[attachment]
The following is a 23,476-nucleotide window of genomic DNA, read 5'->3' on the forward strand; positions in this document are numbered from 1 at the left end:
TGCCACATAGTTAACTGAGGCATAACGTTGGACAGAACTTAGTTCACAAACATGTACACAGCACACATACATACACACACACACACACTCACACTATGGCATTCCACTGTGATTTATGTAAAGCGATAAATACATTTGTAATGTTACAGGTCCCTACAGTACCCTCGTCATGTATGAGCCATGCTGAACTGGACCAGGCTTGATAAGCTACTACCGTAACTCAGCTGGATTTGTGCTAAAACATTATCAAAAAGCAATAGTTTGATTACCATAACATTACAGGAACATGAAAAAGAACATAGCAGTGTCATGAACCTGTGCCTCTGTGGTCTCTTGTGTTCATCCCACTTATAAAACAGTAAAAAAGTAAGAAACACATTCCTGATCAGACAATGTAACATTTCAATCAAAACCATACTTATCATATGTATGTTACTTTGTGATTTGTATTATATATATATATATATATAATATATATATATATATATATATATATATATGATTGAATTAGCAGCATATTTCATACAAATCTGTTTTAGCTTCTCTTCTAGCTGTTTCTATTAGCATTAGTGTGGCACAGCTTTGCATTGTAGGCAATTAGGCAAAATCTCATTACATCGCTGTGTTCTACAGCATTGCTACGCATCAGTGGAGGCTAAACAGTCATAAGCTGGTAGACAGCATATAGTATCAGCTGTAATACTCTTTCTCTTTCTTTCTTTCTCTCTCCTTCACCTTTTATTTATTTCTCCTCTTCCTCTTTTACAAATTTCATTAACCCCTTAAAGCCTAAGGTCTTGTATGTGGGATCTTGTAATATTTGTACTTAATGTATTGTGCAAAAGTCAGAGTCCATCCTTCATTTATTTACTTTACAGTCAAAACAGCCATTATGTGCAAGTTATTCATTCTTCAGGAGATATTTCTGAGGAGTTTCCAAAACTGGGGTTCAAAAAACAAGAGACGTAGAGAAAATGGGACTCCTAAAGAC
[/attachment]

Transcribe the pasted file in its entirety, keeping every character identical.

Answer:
The following is a 23,476-nucleotide window of genomic DNA, read 5'->3' on the forward strand; positions in this document are numbered from 1 at the left end:
TGCCACATAGTTAACTGAGGCATAACGTTGGACAGAACTTAGTTCACAAACATGTACACAGCACACATACATACACACACACACACACTCACACTATGGCATTCCACTGTGATTTATGTAAAGCGATAAATACATTTGTAATGTTACAGGTCCCTACAGTACCCTCGTCATGTATGAGCCATGCTGAACTGGACCAGGCTTGATAAGCTACTACCGTAACTCAGCTGGATTTGTGCTAAAACATTATCAAAAAGCAATAGTTTGATTACCATAACATTACAGGAACATGAAAAAGAACATAGCAGTGTCATGAACCTGTGCCTCTGTGGTCTCTTGTGTTCATCCCACTTATAAAACAGTAAAAAAGTAAGAAACACATTCCTGATCAGACAATGTAACATTTCAATCAAAACCATACTTATCATATGTATGTTACTTTGTGATTTGTATTATATATATATATATATATAATATATATATATATATATATATATATATATGATTGAATTAGCAGCATATTTCATACAAATCTGTTTTAGCTTCTCTTCTAGCTGTTTCTATTAGCATTAGTGTGGCACAGCTTTGCATTGTAGGCAATTAGGCAAAATCTCATTACATCGCTGTGTTCTACAGCATTGCTACGCATCAGTGGAGGCTAAACAGTCATAAGCTGGTAGACAGCATATAGTATCAGCTGTAATACTCTTTCTCTTTCTTTCTTTCTCTCTCCTTCACCTTTTATTTATTTCTCCTCTTCCTCTTTTACAAATTTCATTAACCCCTTAAAGCCTAAGGTCTTGTATGTGGGATCTTGTAATATTTGTACTTAATGTATTGTGCAAAAGTCAGAGTCCATCCTTCATTTATTTACTTTACAGTCAAAACAGCCATTATGTGCAAGTTATTCATTCTTCAGGAGATATTTCTGAGGAGTTTCCAAAACTGGGGTTCAAAAAACAAGAGACGTAGAGAAAATGGGACTCCTAAAGAC